Stephen Grey is a good writer with a reputation for doggedness. He goes where a story leads, even if it doesn't suit his preconceptions.
But his sources on Northern Ireland seem to be on the intelligence side. A certain amount of special pleading is possible.
It is plausible, but easy, to claim that agents simply didn't tell their handlers things that endangered them or their family and friends. They let some attacks through to preserve their lives or their cover.
This picture of people high on the adrenalin of spying, friends with their handlers but ultimately trapped in a relationship once they have begun, is fairly convincing. Agents who, like Martin McGartland, told handlers every detail tended to get caught when it was noticed that everything they were involved in went wrong.
Did handlers and managers try to preserve agents' cover by protecting them from prosecution when they committed crimes? We don't have evidence but official reports have not been ruling it out for years.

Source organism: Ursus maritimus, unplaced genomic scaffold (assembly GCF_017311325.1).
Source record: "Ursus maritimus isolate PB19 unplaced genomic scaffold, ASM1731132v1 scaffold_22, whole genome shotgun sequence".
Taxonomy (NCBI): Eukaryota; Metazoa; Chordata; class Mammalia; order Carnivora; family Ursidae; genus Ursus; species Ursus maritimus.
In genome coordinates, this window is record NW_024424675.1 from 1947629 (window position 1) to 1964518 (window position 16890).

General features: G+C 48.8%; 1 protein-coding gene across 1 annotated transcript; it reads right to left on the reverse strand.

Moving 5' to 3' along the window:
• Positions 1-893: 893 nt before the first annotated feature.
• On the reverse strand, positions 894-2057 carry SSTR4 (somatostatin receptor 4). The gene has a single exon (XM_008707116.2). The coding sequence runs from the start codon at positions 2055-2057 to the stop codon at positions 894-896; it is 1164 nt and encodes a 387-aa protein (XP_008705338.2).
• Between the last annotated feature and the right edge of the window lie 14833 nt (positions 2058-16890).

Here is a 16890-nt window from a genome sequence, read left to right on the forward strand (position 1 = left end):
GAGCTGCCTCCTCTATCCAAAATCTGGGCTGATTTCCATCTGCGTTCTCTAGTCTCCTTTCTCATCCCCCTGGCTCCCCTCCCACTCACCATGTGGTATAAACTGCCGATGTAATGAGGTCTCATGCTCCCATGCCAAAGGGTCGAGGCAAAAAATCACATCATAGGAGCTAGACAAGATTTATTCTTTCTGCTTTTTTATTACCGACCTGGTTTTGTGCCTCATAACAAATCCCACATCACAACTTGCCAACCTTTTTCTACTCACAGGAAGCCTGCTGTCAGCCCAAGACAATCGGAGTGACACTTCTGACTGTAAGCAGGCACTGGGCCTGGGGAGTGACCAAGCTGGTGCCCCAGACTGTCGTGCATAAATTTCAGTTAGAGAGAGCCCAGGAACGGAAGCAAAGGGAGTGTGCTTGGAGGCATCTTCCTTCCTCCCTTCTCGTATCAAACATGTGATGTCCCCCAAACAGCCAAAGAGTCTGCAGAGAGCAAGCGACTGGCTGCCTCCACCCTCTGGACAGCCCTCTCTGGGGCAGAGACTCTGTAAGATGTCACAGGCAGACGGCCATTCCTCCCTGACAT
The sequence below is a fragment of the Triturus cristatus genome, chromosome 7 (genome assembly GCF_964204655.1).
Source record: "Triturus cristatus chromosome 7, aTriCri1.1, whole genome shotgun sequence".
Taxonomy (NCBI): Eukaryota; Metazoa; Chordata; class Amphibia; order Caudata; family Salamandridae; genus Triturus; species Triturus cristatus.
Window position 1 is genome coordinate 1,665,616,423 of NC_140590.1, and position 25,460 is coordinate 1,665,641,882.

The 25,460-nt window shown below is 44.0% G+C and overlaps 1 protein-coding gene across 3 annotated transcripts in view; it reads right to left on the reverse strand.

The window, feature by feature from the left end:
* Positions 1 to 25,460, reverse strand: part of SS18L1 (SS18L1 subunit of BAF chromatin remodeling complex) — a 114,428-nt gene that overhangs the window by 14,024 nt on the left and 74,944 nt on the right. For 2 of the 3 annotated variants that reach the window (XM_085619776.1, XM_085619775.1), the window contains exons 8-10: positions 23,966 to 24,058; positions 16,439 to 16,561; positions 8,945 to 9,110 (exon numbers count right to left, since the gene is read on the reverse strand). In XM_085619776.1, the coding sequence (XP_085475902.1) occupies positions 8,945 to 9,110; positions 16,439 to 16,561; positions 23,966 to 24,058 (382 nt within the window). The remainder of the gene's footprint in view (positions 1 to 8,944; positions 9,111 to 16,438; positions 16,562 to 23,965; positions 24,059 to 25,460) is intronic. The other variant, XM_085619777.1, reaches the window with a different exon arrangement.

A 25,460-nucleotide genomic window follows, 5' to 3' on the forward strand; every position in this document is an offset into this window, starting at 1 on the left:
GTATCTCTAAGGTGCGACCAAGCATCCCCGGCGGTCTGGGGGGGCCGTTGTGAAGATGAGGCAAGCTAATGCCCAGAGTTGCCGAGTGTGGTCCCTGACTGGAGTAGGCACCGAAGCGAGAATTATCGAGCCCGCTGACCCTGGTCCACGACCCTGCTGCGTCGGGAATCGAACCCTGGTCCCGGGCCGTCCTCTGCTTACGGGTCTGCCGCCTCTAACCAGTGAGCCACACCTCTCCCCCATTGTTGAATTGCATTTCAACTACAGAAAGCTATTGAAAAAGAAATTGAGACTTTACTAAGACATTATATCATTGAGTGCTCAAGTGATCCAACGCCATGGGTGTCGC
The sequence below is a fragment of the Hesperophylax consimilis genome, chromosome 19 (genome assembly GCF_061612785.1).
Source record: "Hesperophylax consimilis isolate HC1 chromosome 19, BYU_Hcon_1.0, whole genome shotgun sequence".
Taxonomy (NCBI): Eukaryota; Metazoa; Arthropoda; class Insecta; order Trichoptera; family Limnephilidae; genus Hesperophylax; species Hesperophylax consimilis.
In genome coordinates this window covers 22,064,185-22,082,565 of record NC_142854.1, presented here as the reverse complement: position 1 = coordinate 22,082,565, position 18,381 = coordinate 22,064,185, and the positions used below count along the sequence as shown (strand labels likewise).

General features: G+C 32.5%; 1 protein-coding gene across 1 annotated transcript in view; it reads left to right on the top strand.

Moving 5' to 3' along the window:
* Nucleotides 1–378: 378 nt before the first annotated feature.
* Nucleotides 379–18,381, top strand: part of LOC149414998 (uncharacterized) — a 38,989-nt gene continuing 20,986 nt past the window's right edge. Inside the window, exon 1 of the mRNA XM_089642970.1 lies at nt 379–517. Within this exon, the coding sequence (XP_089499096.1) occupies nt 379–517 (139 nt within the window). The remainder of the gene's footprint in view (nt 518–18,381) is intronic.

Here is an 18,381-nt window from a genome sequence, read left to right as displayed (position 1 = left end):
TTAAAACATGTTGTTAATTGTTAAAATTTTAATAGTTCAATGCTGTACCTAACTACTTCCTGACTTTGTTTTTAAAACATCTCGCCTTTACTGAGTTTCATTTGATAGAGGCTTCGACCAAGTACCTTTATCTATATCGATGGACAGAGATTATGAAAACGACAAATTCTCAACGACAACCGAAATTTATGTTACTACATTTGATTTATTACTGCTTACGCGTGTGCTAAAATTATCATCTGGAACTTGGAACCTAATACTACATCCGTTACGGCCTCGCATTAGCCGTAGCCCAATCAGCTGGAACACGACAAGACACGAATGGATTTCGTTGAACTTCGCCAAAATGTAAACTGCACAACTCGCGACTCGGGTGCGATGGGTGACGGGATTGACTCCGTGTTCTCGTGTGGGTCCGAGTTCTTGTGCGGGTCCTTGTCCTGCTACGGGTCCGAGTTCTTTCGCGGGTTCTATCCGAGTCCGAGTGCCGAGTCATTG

An important agent could make a police or Army officer's career. Winning his or her trust and keeping them in the field could be important motives to cover up, as Panorama recently alleged. Yet we cannot assume the worst in every case.
It is clear now that the spying operation was huge, involving some people who may now have a role in public life. Many are concealing an intelligence history as well as a paramilitary past. Learning the truth, just like the truth about who planned and executed terrorist attacks, would be a huge strain and it would need to be carefully handled.
We need to know our history, but we need to prepare for shocks.